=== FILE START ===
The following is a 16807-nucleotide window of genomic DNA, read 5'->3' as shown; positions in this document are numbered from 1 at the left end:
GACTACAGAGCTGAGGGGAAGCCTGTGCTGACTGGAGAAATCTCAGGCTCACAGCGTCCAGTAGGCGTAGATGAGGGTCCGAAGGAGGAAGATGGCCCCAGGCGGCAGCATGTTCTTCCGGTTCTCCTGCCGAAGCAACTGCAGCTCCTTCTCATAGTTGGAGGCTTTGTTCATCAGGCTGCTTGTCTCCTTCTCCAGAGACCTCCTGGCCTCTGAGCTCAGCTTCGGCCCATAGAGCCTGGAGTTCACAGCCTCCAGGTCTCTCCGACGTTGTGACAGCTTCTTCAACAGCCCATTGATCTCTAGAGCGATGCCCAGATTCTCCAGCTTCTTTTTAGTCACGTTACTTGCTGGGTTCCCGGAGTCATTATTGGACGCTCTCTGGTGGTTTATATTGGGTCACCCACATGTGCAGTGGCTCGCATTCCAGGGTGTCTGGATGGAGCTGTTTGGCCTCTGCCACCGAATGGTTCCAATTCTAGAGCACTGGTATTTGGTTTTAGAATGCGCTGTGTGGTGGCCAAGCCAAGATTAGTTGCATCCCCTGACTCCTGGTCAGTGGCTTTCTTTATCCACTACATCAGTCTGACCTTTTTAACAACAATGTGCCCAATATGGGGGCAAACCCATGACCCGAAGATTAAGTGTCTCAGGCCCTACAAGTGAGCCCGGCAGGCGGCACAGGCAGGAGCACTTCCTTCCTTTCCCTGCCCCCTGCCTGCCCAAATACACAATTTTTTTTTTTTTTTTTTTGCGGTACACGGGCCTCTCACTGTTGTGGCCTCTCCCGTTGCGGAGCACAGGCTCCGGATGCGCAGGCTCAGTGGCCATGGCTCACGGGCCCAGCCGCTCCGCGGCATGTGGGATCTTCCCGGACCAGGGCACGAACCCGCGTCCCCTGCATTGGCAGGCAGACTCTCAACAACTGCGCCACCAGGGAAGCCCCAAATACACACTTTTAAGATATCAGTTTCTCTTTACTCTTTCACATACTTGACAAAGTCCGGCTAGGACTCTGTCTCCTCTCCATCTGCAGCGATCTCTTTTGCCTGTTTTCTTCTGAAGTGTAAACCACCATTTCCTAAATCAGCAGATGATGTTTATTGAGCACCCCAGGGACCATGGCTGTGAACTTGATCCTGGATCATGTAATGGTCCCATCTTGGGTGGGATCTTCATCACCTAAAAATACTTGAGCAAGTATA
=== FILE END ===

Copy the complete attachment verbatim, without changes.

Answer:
The following is a 16807-nucleotide window of genomic DNA, read 5'->3' as shown; positions in this document are numbered from 1 at the left end:
GACTACAGAGCTGAGGGGAAGCCTGTGCTGACTGGAGAAATCTCAGGCTCACAGCGTCCAGTAGGCGTAGATGAGGGTCCGAAGGAGGAAGATGGCCCCAGGCGGCAGCATGTTCTTCCGGTTCTCCTGCCGAAGCAACTGCAGCTCCTTCTCATAGTTGGAGGCTTTGTTCATCAGGCTGCTTGTCTCCTTCTCCAGAGACCTCCTGGCCTCTGAGCTCAGCTTCGGCCCATAGAGCCTGGAGTTCACAGCCTCCAGGTCTCTCCGACGTTGTGACAGCTTCTTCAACAGCCCATTGATCTCTAGAGCGATGCCCAGATTCTCCAGCTTCTTTTTAGTCACGTTACTTGCTGGGTTCCCGGAGTCATTATTGGACGCTCTCTGGTGGTTTATATTGGGTCACCCACATGTGCAGTGGCTCGCATTCCAGGGTGTCTGGATGGAGCTGTTTGGCCTCTGCCACCGAATGGTTCCAATTCTAGAGCACTGGTATTTGGTTTTAGAATGCGCTGTGTGGTGGCCAAGCCAAGATTAGTTGCATCCCCTGACTCCTGGTCAGTGGCTTTCTTTATCCACTACATCAGTCTGACCTTTTTAACAACAATGTGCCCAATATGGGGGCAAACCCATGACCCGAAGATTAAGTGTCTCAGGCCCTACAAGTGAGCCCGGCAGGCGGCACAGGCAGGAGCACTTCCTTCCTTTCCCTGCCCCCTGCCTGCCCAAATACACAATTTTTTTTTTTTTTTTTTTGCGGTACACGGGCCTCTCACTGTTGTGGCCTCTCCCGTTGCGGAGCACAGGCTCCGGATGCGCAGGCTCAGTGGCCATGGCTCACGGGCCCAGCCGCTCCGCGGCATGTGGGATCTTCCCGGACCAGGGCACGAACCCGCGTCCCCTGCATTGGCAGGCAGACTCTCAACAACTGCGCCACCAGGGAAGCCCCAAATACACACTTTTAAGATATCAGTTTCTCTTTACTCTTTCACATACTTGACAAAGTCCGGCTAGGACTCTGTCTCCTCTCCATCTGCAGCGATCTCTTTTGCCTGTTTTCTTCTGAAGTGTAAACCACCATTTCCTAAATCAGCAGATGATGTTTATTGAGCACCCCAGGGACCATGGCTGTGAACTTGATCCTGGATCATGTAATGGTCCCATCTTGGGTGGGATCTTCATCACCTAAAAATACTTGAGCAAGTATA